Page 3 of 3 FirstFirst 1 2 3
Results 21 to 30 of 30

Thread: Is there any mic better than the Neuman U87?

  1. #21
    Join Date
    Dec 2002
    Location
    Massachusetts
    Age
    71
    Posts
    4,546
    Thanks
    11
    Thanked 236 Times in 217 Posts
    Rep Power
    10181460
    Sign in to disable this ad
    Quote Originally Posted by keith.rogers View Post
    The AKG C214 is a decent mic - it was my only LDC for a while, but it is not the same as the C414 (any version), by all accounts. It can be a little bright, but it's fairly easy to tame IME. These days I use it for acoustic guitar. My other LDC is the Miktek MK300, which I find to be smoother and just a bit nicer for voice. It works well for acoustic guitar, too.
    I was going to suggest the Miktek C7e. I have their C1 (cardioid only) and it's one of my better vocal mics. Transformer coupled and it has an internal switch that allows two settings of bias voltage on the capsule, so it's kinda like having two different mics.

    "In addition, the innovated head amplifier design features a unique circuit that allows the engineer to switch the capsule bias voltage from +44 to +60 volts. This proprietary circuit implementation essentially provides the mic with two voices; allowing you to choose between a classic and modern microphone. At +44 volts the capsuleís diaphragm is under less tension, so itís able to react to extremely subtle changes in sound pressure; enabling the microphone to capture the slightest nuances in any performance. When the bias voltage is set to +60 volts, the C7e is extremely accurate and articulate."
    C7e | Miktek Audio
    Mark.......

  2. #22
    Join Date
    Mar 2010
    Location
    Boulder, CO
    Posts
    7,943
    Thanks
    24
    Thanked 514 Times in 477 Posts
    Rep Power
    14820462
    I think it's great that there are online samples of what different mics sound like, but I don't see how that could tell you how it sounds on your source. I suppose you could listen to a sample of a mic you have and compare, but there are still a lot of factors that doesn't account for (placement, acoustic environment, preamp etc.)

  3. #23
    Join Date
    Jan 2020
    Posts
    23
    Thanks
    19
    Thanked 1 Time in 1 Post
    Rep Power
    0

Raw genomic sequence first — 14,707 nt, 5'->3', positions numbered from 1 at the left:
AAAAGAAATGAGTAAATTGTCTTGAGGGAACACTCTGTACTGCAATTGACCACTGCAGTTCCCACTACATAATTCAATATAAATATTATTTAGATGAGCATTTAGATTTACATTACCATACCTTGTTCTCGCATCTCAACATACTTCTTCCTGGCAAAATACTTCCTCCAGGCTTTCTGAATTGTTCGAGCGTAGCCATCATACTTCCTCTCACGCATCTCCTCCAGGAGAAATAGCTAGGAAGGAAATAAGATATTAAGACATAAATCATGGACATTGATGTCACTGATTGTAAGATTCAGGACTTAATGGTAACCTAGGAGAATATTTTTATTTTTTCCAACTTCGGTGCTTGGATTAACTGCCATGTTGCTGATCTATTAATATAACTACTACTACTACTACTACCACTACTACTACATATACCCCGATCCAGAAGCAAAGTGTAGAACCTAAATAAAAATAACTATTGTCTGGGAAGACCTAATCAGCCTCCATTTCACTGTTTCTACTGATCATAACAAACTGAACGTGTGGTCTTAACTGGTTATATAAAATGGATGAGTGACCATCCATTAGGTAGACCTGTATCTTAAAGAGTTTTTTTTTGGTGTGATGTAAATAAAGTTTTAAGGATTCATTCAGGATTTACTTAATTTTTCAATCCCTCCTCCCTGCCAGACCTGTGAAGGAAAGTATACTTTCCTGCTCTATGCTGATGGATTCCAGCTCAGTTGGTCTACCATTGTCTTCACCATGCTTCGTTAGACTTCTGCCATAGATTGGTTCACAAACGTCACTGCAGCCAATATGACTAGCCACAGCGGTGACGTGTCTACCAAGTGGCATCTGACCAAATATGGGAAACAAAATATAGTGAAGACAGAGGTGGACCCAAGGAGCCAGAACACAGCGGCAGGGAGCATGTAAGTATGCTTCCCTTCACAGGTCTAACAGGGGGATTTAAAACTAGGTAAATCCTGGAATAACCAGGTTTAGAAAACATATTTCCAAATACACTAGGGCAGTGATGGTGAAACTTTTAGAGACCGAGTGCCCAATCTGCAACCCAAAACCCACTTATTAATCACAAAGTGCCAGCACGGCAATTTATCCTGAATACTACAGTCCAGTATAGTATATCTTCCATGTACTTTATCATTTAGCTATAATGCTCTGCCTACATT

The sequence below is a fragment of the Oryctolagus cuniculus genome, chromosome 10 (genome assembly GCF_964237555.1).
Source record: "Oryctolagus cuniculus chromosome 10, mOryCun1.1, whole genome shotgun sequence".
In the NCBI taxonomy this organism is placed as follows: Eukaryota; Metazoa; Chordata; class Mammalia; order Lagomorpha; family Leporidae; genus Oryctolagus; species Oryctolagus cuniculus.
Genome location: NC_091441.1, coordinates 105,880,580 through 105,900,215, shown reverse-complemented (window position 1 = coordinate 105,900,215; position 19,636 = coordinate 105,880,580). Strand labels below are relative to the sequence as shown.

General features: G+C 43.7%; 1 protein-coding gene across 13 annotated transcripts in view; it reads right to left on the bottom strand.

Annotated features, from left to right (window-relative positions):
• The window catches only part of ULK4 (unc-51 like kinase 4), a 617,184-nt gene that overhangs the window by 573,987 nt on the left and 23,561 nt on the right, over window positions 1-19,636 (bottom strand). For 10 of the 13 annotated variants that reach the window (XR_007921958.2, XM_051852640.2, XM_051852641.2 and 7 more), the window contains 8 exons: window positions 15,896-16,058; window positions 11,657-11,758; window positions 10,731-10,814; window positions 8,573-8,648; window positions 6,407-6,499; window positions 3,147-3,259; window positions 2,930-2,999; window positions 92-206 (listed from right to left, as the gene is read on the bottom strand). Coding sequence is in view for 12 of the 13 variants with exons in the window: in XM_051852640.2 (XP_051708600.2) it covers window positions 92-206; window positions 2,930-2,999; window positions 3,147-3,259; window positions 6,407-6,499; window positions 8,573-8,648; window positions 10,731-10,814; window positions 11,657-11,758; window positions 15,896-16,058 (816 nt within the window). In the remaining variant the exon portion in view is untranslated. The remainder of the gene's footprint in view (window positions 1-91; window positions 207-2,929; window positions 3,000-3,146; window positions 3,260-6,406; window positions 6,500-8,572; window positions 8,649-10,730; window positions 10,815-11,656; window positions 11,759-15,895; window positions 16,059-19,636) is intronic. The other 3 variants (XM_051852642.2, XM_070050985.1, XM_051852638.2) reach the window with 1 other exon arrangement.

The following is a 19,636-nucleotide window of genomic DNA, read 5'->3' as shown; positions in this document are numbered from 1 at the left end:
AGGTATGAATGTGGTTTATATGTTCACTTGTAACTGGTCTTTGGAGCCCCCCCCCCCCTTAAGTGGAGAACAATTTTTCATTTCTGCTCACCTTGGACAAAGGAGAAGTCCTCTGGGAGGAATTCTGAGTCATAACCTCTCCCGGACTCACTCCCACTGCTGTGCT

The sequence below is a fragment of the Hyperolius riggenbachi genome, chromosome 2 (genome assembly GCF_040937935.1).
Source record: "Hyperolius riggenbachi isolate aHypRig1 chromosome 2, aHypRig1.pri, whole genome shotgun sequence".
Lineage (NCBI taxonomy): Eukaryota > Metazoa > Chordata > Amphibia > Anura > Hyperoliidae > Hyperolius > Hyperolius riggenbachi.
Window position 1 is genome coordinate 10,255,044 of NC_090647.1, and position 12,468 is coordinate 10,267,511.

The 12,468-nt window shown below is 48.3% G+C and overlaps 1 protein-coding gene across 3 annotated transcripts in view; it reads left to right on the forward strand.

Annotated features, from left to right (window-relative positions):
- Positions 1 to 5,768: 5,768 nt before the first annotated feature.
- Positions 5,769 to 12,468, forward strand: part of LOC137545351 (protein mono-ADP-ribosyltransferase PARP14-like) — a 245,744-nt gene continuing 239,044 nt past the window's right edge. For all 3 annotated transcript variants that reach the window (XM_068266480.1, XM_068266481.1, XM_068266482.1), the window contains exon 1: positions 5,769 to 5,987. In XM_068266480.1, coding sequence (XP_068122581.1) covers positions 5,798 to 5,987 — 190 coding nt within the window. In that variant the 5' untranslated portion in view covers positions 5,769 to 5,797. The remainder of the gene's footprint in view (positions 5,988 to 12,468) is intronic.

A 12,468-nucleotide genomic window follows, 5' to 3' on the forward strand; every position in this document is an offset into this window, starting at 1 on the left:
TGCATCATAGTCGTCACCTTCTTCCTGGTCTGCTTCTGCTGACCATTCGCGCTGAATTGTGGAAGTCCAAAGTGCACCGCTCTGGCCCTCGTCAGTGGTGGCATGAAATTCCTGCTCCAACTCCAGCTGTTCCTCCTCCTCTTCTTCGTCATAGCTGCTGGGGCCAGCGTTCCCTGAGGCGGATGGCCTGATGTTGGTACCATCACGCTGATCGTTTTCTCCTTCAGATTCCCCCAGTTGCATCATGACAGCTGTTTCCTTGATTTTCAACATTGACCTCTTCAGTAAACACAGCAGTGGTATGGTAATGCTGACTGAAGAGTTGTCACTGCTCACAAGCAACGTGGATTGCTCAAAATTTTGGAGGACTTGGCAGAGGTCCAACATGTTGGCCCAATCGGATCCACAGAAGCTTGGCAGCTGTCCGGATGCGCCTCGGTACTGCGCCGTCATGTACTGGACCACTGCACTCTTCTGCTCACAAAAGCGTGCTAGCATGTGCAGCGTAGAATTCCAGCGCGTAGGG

Quote Originally Posted by bouldersoundguy View Post
    I think it's great that there are online samples of what different mics sound like, but I don't see how that could tell you how it sounds on your source. I suppose you could listen to a sample of a mic you have and compare, but there are still a lot of factors that doesn't account for (placement, acoustic environment, preamp etc.)
    Truly! I hear some guys sometimes testing mics out at Long and Mcquade (our music centre here) so maybe I'll do that, despite how awkward it is singing with a bunch of employees around you. Haha.

    & geez, thanks everybody for the information. For a newbie, it's really great. I have a nice list here of mics to test out:

    Shure Sm57

    MD421

    RE20

    TLM102

    Miktek C7e

    Quote Originally Posted by "TalismanRich'
    One thing that confirms to me is that those minute difference can be swamped with a bit of change in your recording setup. A touch closer, and the proximity boost will warm things up. A turn of the head can cut some of the sibilance.
    In the meantime while I'm shopping for a new mic, I'll try this out. I have the Rode NT1-a, and man it is funky. Must be that big presence peak you were talking about. I'll see what I can do. Maybe get one of those foam mic shields. Haha.

  4. #24
    Join Date
    Nov 2019
    Posts
    238
    Thanks
    8
    Thanked 5 Times in 5 Posts
    Rep Power
    1
    Quote Originally Posted by Grimm Holiday View Post

    I have the Rode NT1-a, and man it is funky. Must be that big presence peak you were talking about. .
    You talking about room reflections? Like ambient reverb on your voice funky? Hang/staple gun thick moving blankets from the ceiling and walls. Then packing peanuts on the floor..

  5. The Following User Says Thank You to LazerBeakShiek For This Useful Post:


  6. #25
    Join Date
    Dec 2013
    Location
    essex
    Posts
    3,044
    Thanks
    16
    Thanked 454 Times in 413 Posts
    Rep Power
    4223363